Fiction logo

The Misfortunate Ascension of Duckie Waterback

by Derrico Thomas 2 months ago in Fantasy · updated 2 months ago
Report Story

Part One

The Misfortunate Ascension of Duckie Waterback
Photo by Jernej Graj on Unsplash

Most of you’d rather burn at a kerosene stake with dynamite britches than be a runaway slave girl covered in a white man’s blood. Challenge my inclination and I’ll submit you a liar till your last breath. Yet and still, it is with minor irritation that I commit to you, the candid account of the misfortunate ascension of one Ducky Waterback—free of embellishment or editorial.

The lids of her eyes were stuck and sticky when she awoke. The songs of the bayou played reluctant witness all evening. OverSee’r Paulson’s eyes stared up at her like he’d been stopped mid-sentence of a conversation he’d waited ages for. She pushed his cold clammy torso away from her and shot up knowing full well his lifeless body would have her swinging from the old oak by sunset. Her skull felt like a pack mule trampled it backwards and sideways. Her left hand felt so tight around her cotton card it hurt to move it. She’d used it to straighten her daily cotton haul. Hard thankless work for a cruel thankless world. She pried her pained fingers back to see the tacky goo between her fingers matched that on her forehead. Blood. Not her own. Groggy eyes adjusted slowly as the moonlit marsh gave the same introduction it had every other night before. She tripped over two other bodies looking for a way out of that swamp in the pitch black night. Tommy Forsyth had a head of ginger locks that were bright even in the darkest night. His skin was pale as silver moonbeams and eyes were green as moss on a cool afternoon. She couldn't note much else about Tommy below his neck on account that those parts were missing from the equation. His extremities, that is. All of them to be exact. Perhaps not missing but for certain not accounted for either. Fireflies flittered about the dark night. Her head felt twisted about her shoulders like it didn’t belong there. The way her heartbeat thumped up side her forehead felt more like a drummin’ stick against a hollow log.

Broken limbs littered the wet ground like plucked feathers from a butcherèd hen. See’r Paulson had told Tommy and Osgood what he’d planned for her and neither boy had an opposition. Ducky was told she was like any other slave, property in a long line of property to be used as her owner saw fit. Considering what those men had done to property over the years, she tucked any human sentiment away with all the other things she valued. The time had come to make herself a scarcity. She ran, as any of you would in her position, I’m sure.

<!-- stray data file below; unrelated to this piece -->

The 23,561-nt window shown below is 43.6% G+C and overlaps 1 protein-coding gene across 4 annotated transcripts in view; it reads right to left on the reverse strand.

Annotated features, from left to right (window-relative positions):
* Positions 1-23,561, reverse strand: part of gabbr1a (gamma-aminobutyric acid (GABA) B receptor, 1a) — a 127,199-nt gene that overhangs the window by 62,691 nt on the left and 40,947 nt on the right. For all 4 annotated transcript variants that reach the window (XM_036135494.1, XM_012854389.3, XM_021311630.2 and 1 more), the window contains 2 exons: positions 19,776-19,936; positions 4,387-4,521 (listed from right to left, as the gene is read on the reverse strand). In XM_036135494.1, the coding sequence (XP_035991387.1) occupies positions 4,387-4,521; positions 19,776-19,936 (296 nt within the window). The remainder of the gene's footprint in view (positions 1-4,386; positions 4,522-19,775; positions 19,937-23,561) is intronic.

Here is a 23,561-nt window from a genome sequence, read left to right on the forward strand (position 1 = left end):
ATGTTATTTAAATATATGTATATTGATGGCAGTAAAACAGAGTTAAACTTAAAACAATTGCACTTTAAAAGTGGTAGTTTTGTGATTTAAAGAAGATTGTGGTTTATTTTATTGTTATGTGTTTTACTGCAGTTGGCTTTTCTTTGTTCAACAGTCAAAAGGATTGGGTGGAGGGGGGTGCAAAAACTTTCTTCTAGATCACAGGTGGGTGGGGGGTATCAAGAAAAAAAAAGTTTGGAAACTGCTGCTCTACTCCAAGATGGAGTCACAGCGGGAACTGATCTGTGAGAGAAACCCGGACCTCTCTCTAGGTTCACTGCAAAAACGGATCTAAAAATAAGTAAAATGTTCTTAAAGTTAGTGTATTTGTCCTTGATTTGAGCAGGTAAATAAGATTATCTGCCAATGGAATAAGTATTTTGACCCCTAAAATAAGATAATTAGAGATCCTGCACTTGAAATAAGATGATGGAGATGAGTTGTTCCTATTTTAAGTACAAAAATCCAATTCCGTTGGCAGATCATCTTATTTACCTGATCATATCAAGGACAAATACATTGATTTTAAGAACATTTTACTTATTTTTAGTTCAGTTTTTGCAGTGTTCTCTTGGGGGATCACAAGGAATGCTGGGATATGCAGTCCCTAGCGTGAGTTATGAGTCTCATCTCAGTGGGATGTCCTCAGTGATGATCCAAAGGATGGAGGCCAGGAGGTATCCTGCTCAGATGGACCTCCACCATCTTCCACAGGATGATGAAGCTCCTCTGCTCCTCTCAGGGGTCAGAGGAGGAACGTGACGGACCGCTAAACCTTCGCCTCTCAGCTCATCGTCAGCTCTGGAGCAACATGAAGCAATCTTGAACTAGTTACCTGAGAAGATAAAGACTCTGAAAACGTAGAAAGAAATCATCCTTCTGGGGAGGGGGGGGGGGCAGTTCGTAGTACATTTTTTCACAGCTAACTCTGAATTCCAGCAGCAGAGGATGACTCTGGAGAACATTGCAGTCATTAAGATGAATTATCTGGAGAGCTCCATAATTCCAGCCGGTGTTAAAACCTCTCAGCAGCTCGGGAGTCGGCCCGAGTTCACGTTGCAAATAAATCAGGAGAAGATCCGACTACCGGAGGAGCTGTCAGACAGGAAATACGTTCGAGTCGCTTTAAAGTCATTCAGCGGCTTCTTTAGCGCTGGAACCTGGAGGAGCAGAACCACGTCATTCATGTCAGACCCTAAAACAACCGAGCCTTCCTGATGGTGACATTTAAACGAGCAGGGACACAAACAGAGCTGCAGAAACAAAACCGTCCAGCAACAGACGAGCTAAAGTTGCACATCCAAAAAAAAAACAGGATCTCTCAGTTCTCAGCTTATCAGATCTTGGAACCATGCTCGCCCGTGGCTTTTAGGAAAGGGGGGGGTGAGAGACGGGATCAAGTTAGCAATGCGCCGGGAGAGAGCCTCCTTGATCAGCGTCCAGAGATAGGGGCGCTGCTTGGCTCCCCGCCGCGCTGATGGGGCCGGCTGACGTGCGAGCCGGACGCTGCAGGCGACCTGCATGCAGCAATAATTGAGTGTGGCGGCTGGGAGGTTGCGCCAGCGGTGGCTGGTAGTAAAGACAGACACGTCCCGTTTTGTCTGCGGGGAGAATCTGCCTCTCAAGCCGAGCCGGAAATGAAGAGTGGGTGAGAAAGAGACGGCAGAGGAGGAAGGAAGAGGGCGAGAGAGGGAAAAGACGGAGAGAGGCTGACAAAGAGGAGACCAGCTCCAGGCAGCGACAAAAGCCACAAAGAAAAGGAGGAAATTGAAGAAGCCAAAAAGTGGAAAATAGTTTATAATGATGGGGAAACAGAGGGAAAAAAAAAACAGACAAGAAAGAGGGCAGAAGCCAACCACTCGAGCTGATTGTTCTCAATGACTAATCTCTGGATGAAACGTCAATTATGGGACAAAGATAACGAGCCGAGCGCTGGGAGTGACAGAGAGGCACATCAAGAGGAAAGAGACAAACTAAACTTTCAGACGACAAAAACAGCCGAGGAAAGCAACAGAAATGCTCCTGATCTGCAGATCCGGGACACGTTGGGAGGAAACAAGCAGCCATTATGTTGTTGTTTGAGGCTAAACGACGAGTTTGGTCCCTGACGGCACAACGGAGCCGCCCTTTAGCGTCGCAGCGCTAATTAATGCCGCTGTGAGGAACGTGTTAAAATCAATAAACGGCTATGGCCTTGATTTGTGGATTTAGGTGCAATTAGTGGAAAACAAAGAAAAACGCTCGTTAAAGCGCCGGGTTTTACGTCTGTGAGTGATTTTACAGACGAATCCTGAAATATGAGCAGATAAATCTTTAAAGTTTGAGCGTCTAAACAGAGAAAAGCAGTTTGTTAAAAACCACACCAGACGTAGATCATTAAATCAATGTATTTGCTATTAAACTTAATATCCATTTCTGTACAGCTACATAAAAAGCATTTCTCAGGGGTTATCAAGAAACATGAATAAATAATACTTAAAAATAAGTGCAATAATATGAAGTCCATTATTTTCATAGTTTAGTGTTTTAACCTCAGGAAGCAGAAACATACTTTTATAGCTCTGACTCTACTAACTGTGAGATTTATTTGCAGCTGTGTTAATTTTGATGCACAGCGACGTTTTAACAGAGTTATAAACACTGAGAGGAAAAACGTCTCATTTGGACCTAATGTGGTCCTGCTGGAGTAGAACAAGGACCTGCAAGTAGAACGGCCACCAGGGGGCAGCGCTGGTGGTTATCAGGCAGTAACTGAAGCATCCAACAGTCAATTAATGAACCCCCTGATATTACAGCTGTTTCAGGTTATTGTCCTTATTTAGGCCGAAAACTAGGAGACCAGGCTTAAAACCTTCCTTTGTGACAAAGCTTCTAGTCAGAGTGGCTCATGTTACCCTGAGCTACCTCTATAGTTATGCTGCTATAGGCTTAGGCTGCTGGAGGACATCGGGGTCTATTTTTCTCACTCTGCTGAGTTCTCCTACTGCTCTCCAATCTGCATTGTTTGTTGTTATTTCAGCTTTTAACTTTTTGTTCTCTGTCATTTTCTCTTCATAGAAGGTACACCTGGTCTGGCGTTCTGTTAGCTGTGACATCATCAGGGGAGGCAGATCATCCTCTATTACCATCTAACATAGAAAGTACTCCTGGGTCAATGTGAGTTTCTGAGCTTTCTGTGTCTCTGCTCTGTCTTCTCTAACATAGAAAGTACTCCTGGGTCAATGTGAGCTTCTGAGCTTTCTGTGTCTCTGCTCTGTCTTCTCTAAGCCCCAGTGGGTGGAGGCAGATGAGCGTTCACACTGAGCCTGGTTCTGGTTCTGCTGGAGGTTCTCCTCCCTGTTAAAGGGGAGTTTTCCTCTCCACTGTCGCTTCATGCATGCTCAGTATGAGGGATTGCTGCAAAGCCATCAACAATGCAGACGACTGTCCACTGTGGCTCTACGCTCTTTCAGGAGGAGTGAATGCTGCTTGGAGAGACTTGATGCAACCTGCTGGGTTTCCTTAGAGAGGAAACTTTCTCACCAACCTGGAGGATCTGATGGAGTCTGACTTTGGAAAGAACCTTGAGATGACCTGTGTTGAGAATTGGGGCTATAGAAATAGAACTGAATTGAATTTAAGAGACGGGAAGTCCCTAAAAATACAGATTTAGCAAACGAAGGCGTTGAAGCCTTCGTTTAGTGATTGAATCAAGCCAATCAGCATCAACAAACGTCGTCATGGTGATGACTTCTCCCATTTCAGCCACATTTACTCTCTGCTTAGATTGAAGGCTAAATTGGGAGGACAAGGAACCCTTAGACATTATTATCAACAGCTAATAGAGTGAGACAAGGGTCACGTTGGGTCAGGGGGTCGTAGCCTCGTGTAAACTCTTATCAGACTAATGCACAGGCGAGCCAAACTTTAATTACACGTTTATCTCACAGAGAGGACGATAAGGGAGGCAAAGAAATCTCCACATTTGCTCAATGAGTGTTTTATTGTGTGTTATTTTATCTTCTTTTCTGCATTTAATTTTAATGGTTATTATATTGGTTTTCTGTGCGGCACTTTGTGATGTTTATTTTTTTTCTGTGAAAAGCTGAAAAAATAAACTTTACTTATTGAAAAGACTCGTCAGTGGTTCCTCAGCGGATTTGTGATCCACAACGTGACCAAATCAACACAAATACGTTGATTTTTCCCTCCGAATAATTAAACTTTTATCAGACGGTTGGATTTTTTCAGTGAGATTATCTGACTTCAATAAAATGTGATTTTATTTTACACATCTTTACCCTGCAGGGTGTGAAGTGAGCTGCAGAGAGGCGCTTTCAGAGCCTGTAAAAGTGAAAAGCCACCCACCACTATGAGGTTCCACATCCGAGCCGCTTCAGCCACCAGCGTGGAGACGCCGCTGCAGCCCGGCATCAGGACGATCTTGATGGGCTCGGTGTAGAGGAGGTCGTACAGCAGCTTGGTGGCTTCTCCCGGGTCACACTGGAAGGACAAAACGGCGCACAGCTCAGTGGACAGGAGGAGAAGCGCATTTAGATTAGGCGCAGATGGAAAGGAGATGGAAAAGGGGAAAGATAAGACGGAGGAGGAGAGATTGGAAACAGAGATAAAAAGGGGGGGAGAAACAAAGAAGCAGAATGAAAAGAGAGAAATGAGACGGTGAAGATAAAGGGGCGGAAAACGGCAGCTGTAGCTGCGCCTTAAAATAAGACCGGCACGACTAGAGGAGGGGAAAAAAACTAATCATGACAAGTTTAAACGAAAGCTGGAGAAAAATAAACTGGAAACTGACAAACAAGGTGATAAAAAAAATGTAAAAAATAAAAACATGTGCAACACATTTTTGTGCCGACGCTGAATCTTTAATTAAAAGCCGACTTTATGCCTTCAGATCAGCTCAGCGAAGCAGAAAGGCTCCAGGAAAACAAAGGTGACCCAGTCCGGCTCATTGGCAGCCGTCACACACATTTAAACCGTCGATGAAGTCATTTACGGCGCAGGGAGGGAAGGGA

Dried blood crusted over her fingers and in between her knuckles. She relished the dark cloak of night; to feel the cold swampy soil between her toes. Her smooth coal skin would aid her present fleeing as the moon lit the way through a treacherous marsh. The fieldhands must not have alerted the master on account that the dogs were still in their holding pens. Her safety, temporary as it was, could also be because two of them happened to be lying in pieces on the ground. The only barks she heard were those of gator pups off in the distance. She wondered how many black babies the trappers used to catch those gators. Hides, teeth, and bones sold at the cost of life they never valued. Trappers. Yet again, something else to fear on the road to liberation.

The color of her skin kept her far removed from the safety of the big house and closer related to cotton cards and blistered palms. Her bond with Chessa made Emperor Jones (he didn't like it when you called him Massa) assign her more value than the other chattel. It kept the lash away. For a time. That and the fact that it’d kill poor Chessa if anything foul befell her. They shared a womb before entering this cruel and unjust world. A trick of the blood had Chessa coming out white as alabaster and her dark as the abyssal night sky. Chessa wouldn't budge two steps without Ducky close behind. “Where’s my Ducky?” she’d cry out. “Where is my precious Little Duck?” Mama Yabo said they must’ve shared one soul. Ducky’s nickname should have been ‘shadow’ as much as she trailed behind Chessa.

One day, old Emperor decided Chessa would be better off with his own sister in Carolina. And it ripped Ducky’s veil of safety. Now, why’d he go and do that? He cast out her soul and left her empty as chicken coop when a fox comes callin’. Who would protect her from See’r Paulson and his lecherous predilections? Chessa kept her as safe as she could, and that promise of safety made Ducky's tongue sharper than Emperor’s razor after a good strop.

The week before last she heard Paulson tout, “You gon' be under me, one way or the other, little duck.” She swayed her arms pridefully on her way to the big house party. “Only if’n I’m in the ground.” S’pose he beat her to it.